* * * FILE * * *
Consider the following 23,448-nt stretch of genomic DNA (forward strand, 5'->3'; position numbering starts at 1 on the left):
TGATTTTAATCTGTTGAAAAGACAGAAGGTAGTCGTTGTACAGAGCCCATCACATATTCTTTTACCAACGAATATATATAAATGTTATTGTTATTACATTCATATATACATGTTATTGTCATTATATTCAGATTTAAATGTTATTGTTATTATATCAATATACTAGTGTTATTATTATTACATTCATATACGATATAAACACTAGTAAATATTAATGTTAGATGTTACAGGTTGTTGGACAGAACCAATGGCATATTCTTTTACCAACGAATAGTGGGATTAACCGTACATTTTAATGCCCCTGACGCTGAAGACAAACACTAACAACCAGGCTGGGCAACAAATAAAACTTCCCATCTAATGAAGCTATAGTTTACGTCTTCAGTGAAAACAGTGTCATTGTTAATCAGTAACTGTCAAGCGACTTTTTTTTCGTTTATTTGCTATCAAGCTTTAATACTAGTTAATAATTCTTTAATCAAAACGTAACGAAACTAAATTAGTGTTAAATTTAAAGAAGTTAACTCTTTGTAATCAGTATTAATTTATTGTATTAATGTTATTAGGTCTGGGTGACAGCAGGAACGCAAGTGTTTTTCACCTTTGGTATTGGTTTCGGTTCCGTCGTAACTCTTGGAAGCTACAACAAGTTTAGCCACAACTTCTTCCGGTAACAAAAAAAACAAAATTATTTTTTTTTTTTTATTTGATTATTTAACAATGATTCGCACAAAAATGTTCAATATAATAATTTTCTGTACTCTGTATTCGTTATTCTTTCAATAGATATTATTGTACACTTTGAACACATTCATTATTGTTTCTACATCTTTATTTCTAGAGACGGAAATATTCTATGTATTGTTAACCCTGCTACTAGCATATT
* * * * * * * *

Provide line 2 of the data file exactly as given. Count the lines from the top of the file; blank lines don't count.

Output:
TGATTTTAATCTGTTGAAAAGACAGAAGGTAGTCGTTGTACAGAGCCCATCACATATTCTTTTACCAACGAATATATATAAATGTTATTGTTATTACATTCATATATACATGTTATTGTCATTATATTCAGATTTAAATGTTATTGTTATTATATCAATATACTAGTGTTATTATTATTACATTCATATACGATATAAACACTAGTAAATATTAATGTTAGATGTTACAGGTTGTTGGACAGAACCAATGGCATATTCTTTTACCAACGAATAGTGGGATTAACCGTACATTTTAATGCCCCTGACGCTGAAGACAAACACTAACAACCAGGCTGGGCAACAAATAAAACTTCCCATCTAATGAAGCTATAGTTTACGTCTTCAGTGAAAACAGTGTCATTGTTAATCAGTAACTGTCAAGCGACTTTTTTTTCGTTTATTTGCTATCAAGCTTTAATACTAGTTAATAATTCTTTAATCAAAACGTAACGAAACTAAATTAGTGTTAAATTTAAAGAAGTTAACTCTTTGTAATCAGTATTAATTTATTGTATTAATGTTATTAGGTCTGGGTGACAGCAGGAACGCAAGTGTTTTTCACCTTTGGTATTGGTTTCGGTTCCGTCGTAACTCTTGGAAGCTACAACAAGTTTAGCCACAACTTCTTCCGGTAACAAAAAAAACAAAATTATTTTTTTTTTTTTATTTGATTATTTAACAATGATTCGCACAAAAATGTTCAATATAATAATTTTCTGTACTCTGTATTCGTTATTCTTTCAATAGATATTATTGTACACTTTGAACACATTCATTATTGTTTCTACATCTTTATTTCTAGAGACGGAAATATTCTATGTATTGTTAACCCTGCTACTAGCATATT